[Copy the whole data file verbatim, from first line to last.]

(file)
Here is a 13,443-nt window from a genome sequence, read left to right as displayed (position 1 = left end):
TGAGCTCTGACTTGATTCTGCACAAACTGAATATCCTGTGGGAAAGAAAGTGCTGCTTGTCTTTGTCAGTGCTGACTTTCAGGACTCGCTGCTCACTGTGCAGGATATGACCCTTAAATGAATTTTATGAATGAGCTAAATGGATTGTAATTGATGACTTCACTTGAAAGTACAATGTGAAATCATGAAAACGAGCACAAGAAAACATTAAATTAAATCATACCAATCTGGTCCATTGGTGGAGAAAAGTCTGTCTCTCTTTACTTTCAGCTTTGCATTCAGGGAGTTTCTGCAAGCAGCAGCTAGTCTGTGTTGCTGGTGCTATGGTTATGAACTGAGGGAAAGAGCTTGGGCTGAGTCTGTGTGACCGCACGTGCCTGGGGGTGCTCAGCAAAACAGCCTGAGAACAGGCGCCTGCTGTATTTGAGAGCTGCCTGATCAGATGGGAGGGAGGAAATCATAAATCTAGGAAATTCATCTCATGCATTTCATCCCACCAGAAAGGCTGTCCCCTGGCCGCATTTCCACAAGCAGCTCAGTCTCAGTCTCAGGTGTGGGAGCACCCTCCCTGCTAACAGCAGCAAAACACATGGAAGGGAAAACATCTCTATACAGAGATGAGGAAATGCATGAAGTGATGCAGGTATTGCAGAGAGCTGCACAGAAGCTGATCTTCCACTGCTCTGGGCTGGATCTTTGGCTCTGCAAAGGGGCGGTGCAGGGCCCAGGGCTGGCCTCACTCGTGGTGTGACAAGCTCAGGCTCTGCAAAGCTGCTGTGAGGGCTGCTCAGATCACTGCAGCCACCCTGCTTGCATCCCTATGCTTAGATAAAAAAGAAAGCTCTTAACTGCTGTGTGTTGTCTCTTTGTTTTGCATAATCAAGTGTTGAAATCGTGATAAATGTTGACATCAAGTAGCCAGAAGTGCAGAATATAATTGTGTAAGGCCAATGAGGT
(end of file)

Here is a 13,443-nt window from a genome sequence, read left to right as displayed (position 1 = left end):
TGAGCTCTGACTTGATTCTGCACAAACTGAATATCCTGTGGGAAAGAAAGTGCTGCTTGTCTTTGTCAGTGCTGACTTTCAGGACTCGCTGCTCACTGTGCAGGATATGACCCTTAAATGAATTTTATGAATGAGCTAAATGGATTGTAATTGATGACTTCACTTGAAAGTACAATGTGAAATCATGAAAACGAGCACAAGAAAACATTAAATTAAATCATACCAATCTGGTCCATTGGTGGAGAAAAGTCTGTCTCTCTTTACTTTCAGCTTTGCATTCAGGGAGTTTCTGCAAGCAGCAGCTAGTCTGTGTTGCTGGTGCTATGGTTATGAACTGAGGGAAAGAGCTTGGGCTGAGTCTGTGTGACCGCACGTGCCTGGGGGTGCTCAGCAAAACAGCCTGAGAACAGGCGCCTGCTGTATTTGAGAGCTGCCTGATCAGATGGGAGGGAGGAAATCATAAATCTAGGAAATTCATCTCATGCATTTCATCCCACCAGAAAGGCTGTCCCCTGGCCGCATTTCCACAAGCAGCTCAGTCTCAGTCTCAGGTGTGGGAGCACCCTCCCTGCTAACAGCAGCAAAACACATGGAAGGGAAAACATCTCTATACAGAGATGAGGAAATGCATGAAGTGATGCAGGTATTGCAGAGAGCTGCACAGAAGCTGATCTTCCACTGCTCTGGGCTGGATCTTTGGCTCTGCAAAGGGGCGGTGCAGGGCCCAGGGCTGGCCTCACTCGTGGTGTGACAAGCTCAGGCTCTGCAAAGCTGCTGTGAGGGCTGCTCAGATCACTGCAGCCACCCTGCTTGCATCCCTATGCTTAGATAAAAAAGAAAGCTCTTAACTGCTGTGTGTTGTCTCTTTGTTTTGCATAATCAAGTGTTGAAATCGTGATAAATGTTGACATCAAGTAGCCAGAAGTGCAGAATATAATTGTGTAAGGCCAATGAGGT